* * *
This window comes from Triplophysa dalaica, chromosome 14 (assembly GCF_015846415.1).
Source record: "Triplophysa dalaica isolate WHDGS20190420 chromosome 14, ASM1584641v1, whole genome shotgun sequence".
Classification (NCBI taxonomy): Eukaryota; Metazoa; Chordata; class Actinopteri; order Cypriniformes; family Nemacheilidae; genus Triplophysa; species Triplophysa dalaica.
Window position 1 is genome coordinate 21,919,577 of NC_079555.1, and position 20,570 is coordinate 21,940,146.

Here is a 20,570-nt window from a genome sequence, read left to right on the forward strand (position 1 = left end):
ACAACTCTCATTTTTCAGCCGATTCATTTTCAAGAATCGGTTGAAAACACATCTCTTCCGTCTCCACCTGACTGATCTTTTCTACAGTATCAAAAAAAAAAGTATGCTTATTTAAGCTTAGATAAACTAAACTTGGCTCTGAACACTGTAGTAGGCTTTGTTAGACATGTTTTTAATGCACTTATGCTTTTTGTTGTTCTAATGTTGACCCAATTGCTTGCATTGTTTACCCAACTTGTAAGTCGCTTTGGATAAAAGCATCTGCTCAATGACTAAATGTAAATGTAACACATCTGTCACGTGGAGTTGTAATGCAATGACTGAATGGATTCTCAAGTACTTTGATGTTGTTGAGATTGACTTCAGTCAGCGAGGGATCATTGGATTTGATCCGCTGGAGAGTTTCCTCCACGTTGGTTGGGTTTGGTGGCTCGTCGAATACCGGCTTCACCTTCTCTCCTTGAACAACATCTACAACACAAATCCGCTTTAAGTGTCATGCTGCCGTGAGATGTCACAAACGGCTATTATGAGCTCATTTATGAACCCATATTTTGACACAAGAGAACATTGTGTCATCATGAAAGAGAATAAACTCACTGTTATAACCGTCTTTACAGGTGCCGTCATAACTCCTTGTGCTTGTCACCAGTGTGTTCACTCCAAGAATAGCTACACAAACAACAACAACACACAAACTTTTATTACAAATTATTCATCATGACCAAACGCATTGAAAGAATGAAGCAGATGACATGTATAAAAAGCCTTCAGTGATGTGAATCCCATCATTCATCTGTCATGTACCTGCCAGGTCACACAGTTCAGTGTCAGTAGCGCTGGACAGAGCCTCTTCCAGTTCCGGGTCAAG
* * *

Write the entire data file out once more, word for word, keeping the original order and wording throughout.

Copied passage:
This window comes from Triplophysa dalaica, chromosome 14 (assembly GCF_015846415.1).
Source record: "Triplophysa dalaica isolate WHDGS20190420 chromosome 14, ASM1584641v1, whole genome shotgun sequence".
Classification (NCBI taxonomy): Eukaryota; Metazoa; Chordata; class Actinopteri; order Cypriniformes; family Nemacheilidae; genus Triplophysa; species Triplophysa dalaica.
Window position 1 is genome coordinate 21,919,577 of NC_079555.1, and position 20,570 is coordinate 21,940,146.

Here is a 20,570-nt window from a genome sequence, read left to right on the forward strand (position 1 = left end):
ACAACTCTCATTTTTCAGCCGATTCATTTTCAAGAATCGGTTGAAAACACATCTCTTCCGTCTCCACCTGACTGATCTTTTCTACAGTATCAAAAAAAAAAGTATGCTTATTTAAGCTTAGATAAACTAAACTTGGCTCTGAACACTGTAGTAGGCTTTGTTAGACATGTTTTTAATGCACTTATGCTTTTTGTTGTTCTAATGTTGACCCAATTGCTTGCATTGTTTACCCAACTTGTAAGTCGCTTTGGATAAAAGCATCTGCTCAATGACTAAATGTAAATGTAACACATCTGTCACGTGGAGTTGTAATGCAATGACTGAATGGATTCTCAAGTACTTTGATGTTGTTGAGATTGACTTCAGTCAGCGAGGGATCATTGGATTTGATCCGCTGGAGAGTTTCCTCCACGTTGGTTGGGTTTGGTGGCTCGTCGAATACCGGCTTCACCTTCTCTCCTTGAACAACATCTACAACACAAATCCGCTTTAAGTGTCATGCTGCCGTGAGATGTCACAAACGGCTATTATGAGCTCATTTATGAACCCATATTTTGACACAAGAGAACATTGTGTCATCATGAAAGAGAATAAACTCACTGTTATAACCGTCTTTACAGGTGCCGTCATAACTCCTTGTGCTTGTCACCAGTGTGTTCACTCCAAGAATAGCTACACAAACAACAACAACACACAAACTTTTATTACAAATTATTCATCATGACCAAACGCATTGAAAGAATGAAGCAGATGACATGTATAAAAAGCCTTCAGTGATGTGAATCCCATCATTCATCTGTCATGTACCTGCCAGGTCACACAGTTCAGTGTCAGTAGCGCTGGACAGAGCCTCTTCCAGTTCCGGGTCAAG